By Yasmine Sherif, Dean Brooks and Mary Mendenhall
Teachers are at the heart of children and young peoples’ educational experiences. Teachers play multiple roles in their students’ lives by supporting their learning, providing them with inclusive and safe environments to grow and develop, and helping them become more confident as they make their way in the world. As we commemorate World Teachers’ Day on Monday, 5 October and its theme–Teachers: Leading in Crisis, Reimagining the Future--we must recognize the inspiring and transformative role that teachers working in armed conflicts, forced displacement, climate change induced disasters and protracted crises play in their students’ lives.
Even before the global pandemic, the lives and education of 75 million children and youth worldwide were already disrupted by crisis. Teachers living and working in these settings provide a lifeline to the young people desperate to be learning in school. Yet, they are often placed in classrooms with little to no training or professional development, and expected to work miracles with few teaching and learning resources and insufficient compensation. They also regularly encounter over-crowded classrooms with mixed-age students who need both academic and social-emotional support. All too often, teachers, schools and students are also subject to violent attacks, particularly in armed conflict settings.
Despite these challenges, teachers persist. They provide a sense of stability and structure in their classrooms that is desperately needed amidst unrest and displacement. Teachers working in these environments are innovative and resourceful in meeting the learning and development needs of their students. These teachers are “forced to reimagine education” and the futures of their learners everyday, something they were doing even before the coronavirus pandemic further exacerbated the challenges they already faced.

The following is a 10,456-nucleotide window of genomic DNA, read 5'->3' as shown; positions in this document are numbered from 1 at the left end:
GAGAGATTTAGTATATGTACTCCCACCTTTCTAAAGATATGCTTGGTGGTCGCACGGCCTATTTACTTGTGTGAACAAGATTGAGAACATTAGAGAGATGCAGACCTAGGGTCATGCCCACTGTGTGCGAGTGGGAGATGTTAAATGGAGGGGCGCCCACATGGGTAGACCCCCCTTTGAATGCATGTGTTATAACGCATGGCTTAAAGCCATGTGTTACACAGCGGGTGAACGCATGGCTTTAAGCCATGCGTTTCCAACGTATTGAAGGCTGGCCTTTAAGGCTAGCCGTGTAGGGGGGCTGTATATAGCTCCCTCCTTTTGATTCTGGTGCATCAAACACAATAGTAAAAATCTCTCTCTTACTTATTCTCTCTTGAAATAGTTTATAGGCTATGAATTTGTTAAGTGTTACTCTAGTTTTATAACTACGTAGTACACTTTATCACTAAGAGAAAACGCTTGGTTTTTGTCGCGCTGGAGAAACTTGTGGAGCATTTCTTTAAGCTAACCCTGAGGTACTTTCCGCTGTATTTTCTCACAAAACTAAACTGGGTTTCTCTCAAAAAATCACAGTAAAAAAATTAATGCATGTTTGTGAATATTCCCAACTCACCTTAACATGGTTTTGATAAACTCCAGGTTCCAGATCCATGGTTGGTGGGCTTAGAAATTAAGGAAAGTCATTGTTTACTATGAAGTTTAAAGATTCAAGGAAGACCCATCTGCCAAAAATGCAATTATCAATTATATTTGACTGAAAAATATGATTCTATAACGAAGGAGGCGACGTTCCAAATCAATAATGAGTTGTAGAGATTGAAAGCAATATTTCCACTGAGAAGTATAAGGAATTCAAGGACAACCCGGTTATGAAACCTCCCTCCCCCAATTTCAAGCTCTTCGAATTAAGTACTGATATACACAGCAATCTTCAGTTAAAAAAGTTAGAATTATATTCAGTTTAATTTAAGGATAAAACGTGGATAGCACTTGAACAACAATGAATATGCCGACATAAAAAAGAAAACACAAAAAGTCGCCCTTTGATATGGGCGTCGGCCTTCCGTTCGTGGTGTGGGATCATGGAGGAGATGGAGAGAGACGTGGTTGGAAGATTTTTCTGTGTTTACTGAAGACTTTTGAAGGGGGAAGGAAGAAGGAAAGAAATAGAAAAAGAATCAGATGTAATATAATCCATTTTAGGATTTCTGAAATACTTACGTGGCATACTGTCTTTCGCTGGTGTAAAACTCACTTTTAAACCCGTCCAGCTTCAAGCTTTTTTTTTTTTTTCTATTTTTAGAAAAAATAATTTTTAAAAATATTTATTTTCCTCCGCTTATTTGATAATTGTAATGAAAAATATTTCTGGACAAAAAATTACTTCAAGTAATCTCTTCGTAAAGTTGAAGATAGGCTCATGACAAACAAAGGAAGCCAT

In Kakuma refugee camp in northwestern Kenya, a Kindergarten teacher (a refugee from Uganda) created a garden inside her classroom to help her students learn about soil, seeds, markets and communities since there weren’t enough textbooks for her students to learn these topics. Despite the additional challenges posed by the COVID-19 pandemic, teachers’ unwavering commitment has continued, including the adoption of digital and remote learning tools and methods. As Mona Ibrahim, a teacher in Lebanon describes, ‘We used these tools during the 2012 conflict, as well as during the 2014 conflict, and now we are using it during the crisis of the coronavirus.’
Teachers working in contexts affected by conflict and disasters often experience the same disruption, violence, and displacement as their students. While they work tirelessly to provide psychosocial support to their students, they are rarely provided with this support themselves. A Somali refugee teacher in Kakuma refugee camp shared this sentiment in a recent report on teacher well-being: “All my problems which I’m getting at home, I’m just carrying them to the school.”
In many settings, compounding crises, suspended teacher salary payments and schools regularly coming under attack mean teachers are often forced to find alternative sources of income to provide for their families. In Yemen, an estimated 160,000 teachers and school-based staff have not received regular salary payments since 2016 due to the ongoing famine, conflict and spread of disease. This is why Education Cannot Wait (ECW) and other education leaders are today calling for the resumption of teacher salary payments and training for Yemeni teachers, and why ECW funds teacher training and, in certain contexts, provides incentives for teachers in crisis-affected areas.